Umbrella Insurance Policies

Hello everyone, this is Tj Simmons from Shield Insurance, and today I wanted to write a blog about an Umbrella Policy, and what it actually means, and how to actually use it, and then I am going to show some examples of Claim situations that the Umbrella Policy actually came into play. 

The first thing that I would like to mention when explaining an umbrella policy to someone – especially if they own a business, is there are two different types of Umbrella policy, Personal, and Commercial, Personal umbrella is for PERSONAL use (go Figure) and Commercial is for Commercial. 

The purpose of an Umbrella policy in Insurance is to cover the unforeseen tragic accidents that could leave you responsible for paying out of pocket, if an umbrella policy was not in force. A lot of times when we ask people what an umbrella policy is for – they tell us “it is to cover the things that my regular policy does not cover” that is false. Your Umbrella policy is there for when your regular policy limits are exhausted, and there is more money to be paid out, that your regular policy has already maxed out its coverage. That is where an umbrella comes in (You can think of it like an umbrella opens up HIGHER than you, and WIDER than you, to protect you from rain.) So the Umbrella is for payout that is higher than what your current policy is written for. The Umbrella policy covers each policy that you have, as long as the carrier that is writing all of the policies, has the right guidelines. What that means is whether its a Liability Claim, an Auto Claim, a Workers Comp Claim, a Home Claim, RV Claim, no matter the policy, your Umbrella policy is ready to cover any payout that has exceeded the written policy limits. The easiest example that Tammy my business partner likes to use when we are discussing with people, is a car accident. Let us say that you ran a red light and you T-Boned a car that had a high paying Surgeon Driving. You just broke both of his hands! (yikes) this Surgeon makes $1000/Hr, and now he cannot work because he hands are shaky from getting T-Boned by you. This surgeon’s entire life now is changed because of you. After the claim situation is handled, it is stated that you must pay the Surgeon $2 Million Dollars, for hurting his hands, and preventing him from working. Your Auto Liability limit is only $1 Million per Claim, so now without an umbrella policy in force, you as the insured are on the hook to pay $1 Million dollars out of your pocket…Get ready to go Bankrupt! So – that is why you have an Umbrella policy in play. In this scenario, your umbrella policy would cover the last $1 Million, and you would just pay your Deductible out of pocket. This is what the Umbrella policy is for. Here are a few more Examples –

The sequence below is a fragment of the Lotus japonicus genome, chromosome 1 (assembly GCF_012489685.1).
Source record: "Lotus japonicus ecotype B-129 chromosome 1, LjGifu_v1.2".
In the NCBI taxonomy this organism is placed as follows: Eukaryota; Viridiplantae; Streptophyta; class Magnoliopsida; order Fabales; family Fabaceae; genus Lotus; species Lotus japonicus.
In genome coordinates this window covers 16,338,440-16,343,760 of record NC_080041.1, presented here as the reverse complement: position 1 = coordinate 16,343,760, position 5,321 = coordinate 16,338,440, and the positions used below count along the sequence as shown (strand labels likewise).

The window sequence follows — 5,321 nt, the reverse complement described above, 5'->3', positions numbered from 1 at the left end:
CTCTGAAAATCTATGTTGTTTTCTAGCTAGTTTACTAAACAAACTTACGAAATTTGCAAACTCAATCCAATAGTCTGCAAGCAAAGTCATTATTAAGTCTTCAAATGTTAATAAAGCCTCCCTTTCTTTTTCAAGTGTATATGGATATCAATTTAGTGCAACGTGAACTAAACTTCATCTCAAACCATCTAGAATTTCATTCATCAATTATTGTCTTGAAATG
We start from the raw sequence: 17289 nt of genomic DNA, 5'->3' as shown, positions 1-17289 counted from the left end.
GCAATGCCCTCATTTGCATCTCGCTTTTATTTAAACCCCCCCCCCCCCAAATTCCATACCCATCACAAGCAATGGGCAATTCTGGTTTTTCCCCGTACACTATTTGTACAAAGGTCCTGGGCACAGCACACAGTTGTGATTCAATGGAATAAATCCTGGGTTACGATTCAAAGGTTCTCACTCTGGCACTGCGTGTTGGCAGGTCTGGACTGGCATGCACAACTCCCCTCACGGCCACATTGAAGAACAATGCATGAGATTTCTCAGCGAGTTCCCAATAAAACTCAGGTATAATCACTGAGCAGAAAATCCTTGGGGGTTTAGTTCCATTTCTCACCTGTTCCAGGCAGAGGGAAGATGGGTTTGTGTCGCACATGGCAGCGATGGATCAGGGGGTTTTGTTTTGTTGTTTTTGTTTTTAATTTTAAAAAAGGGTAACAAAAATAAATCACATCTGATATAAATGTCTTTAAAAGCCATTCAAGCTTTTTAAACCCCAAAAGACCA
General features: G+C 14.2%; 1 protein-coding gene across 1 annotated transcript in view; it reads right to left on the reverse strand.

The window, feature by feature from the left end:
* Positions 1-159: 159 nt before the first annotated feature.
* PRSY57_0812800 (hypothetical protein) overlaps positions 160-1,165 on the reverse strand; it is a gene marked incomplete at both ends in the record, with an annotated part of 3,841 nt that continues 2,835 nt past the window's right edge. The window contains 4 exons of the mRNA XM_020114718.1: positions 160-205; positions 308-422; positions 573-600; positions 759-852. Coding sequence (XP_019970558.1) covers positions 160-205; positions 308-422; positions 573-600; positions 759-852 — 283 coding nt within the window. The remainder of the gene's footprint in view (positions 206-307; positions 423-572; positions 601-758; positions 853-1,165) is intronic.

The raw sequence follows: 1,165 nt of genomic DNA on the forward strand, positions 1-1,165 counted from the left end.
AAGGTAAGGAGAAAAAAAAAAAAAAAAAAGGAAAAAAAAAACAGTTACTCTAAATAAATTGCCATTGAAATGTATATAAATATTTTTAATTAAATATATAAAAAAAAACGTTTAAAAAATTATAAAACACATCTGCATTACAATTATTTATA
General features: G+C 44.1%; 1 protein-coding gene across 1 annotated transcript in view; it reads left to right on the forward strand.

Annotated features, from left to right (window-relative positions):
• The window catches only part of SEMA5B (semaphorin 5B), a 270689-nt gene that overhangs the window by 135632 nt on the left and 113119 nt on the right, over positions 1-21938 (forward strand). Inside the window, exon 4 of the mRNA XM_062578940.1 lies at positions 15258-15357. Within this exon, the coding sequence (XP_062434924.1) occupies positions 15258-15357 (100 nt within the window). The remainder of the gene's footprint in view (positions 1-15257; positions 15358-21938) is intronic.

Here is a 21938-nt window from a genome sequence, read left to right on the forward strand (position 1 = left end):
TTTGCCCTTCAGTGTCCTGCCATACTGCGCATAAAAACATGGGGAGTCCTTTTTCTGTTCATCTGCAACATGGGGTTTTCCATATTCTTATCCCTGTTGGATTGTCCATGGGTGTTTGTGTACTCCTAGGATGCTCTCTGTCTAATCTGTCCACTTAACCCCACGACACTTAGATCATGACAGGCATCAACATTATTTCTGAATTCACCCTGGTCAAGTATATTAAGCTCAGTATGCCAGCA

• A Baby Sitter left a 5 month old infant unattended in a walker. The Infant toppled the walker, struck her head on the floor, and suffered Brain Damage. The parents of the Infant sued the teenage babysitter and her parents. The court awarded the infant’s parents $11,000,000.
  • The Insured’s Tenant Claims she became ill from Carbon Monoxide Poisoning resulting from a Faulty furnace. the Tenant Claimed Permanent brain Damage and Demanded $750,000.
  • A Teenager, who was destined for greatness as a softball player, Filed a $700,000. lawsuit against her Former Coach, Alleging his “incorrect” teaching style ruined her chances for an Athletic Scholarship. 

All of these claims were paid out, and if there was an Umbrella Policy in place, they came into play in these scenarios. Now – think about the $11 Million – do you think their Umbrella policy covered all of that? Or do you think that Babysitter is still paying for her mistake to this day? 

Thanks for reading everyone! Have a wonderful day, please feel free to reach out to me at Tjsimmons@Shieldagency.com or 616-377-4398 to Chat. Or connect on LinkedIn, as I am very active on here. 

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